This panel (Thursday, 3:30-4:45) was really interesting to me because it got me thinking about ways I can bring DH into my EN 103 courses I’m teaching in the fall. In “UA Genealogies: Historical Archives and Storytelling,” Dr. Lauren Cardon talked about a fascinating 103 project she taught, in which her students conducted genealogy research on one branch of their family, then composed 500-word narratives with digital images and uploaded them to Word Press. Thirteen of the best projects also went on display in Hoole. Lauren talked about how the project helped students make personal connections to the campus community through working with the ADHC and Hoole, as well as taught students skills in archival research and digital gallery-building.
Historical Archives and Storytelling on the ADHC site
Dr. April Morris presented “Beyond the Book Report: Digital Tools, Undergraduate Engagement, and Intellectual Experimentation,” in which she described her experiments in bringing DH tools into her art history classes. As exigence, she explained that the range of digital materials and technologies for presenting art is “exploding” and that students like and respond well to digital materials. April showed us a series of art history course websites she had designed, which became successively more integrated into the class and involved more student input. One of the coolest student projects is a “mortuary temple to Brenden Fraser” a current student is building in Minecraft. (!?) April stressed that students need a sense of ownership over their digital projects, as well as the importance of letting students present their research in class to build community.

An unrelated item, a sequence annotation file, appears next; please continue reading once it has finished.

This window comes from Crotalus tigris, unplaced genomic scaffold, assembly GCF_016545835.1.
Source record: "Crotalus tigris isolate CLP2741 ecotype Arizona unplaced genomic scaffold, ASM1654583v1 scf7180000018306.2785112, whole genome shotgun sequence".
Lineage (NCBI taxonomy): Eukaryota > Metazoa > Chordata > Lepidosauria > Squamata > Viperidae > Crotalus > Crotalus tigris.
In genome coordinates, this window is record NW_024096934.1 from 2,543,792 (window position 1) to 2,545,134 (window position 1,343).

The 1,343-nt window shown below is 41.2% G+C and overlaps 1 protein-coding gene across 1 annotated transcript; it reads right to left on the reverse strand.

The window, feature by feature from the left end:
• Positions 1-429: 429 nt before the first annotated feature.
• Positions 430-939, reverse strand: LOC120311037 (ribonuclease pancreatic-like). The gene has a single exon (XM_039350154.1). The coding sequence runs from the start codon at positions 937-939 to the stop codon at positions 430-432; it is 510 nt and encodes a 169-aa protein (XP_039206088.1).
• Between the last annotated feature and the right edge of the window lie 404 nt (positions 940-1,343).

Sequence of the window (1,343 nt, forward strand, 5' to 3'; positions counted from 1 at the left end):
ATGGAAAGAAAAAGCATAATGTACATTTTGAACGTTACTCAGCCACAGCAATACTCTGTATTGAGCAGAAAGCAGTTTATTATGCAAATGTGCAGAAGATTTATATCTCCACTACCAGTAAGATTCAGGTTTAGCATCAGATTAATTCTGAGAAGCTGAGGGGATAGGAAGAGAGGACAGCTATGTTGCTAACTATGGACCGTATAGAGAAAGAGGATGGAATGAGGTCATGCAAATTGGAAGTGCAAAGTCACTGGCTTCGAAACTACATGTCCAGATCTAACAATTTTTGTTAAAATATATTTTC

Both presentations gave me inspiration for my upcoming courses, which will focus on visual pedagogy of World War II propaganda (including barrage balloons, of course). I had already planned on having my students keep Tumblr blogs, but now I’m considering having them work on a course website instead (or in addition), as well as adding a digital component to their researched position paper. I also plan to use DH resources (including ArtStor and other things I’ve discovered in this class) to give my students access to more media than is available traditionally.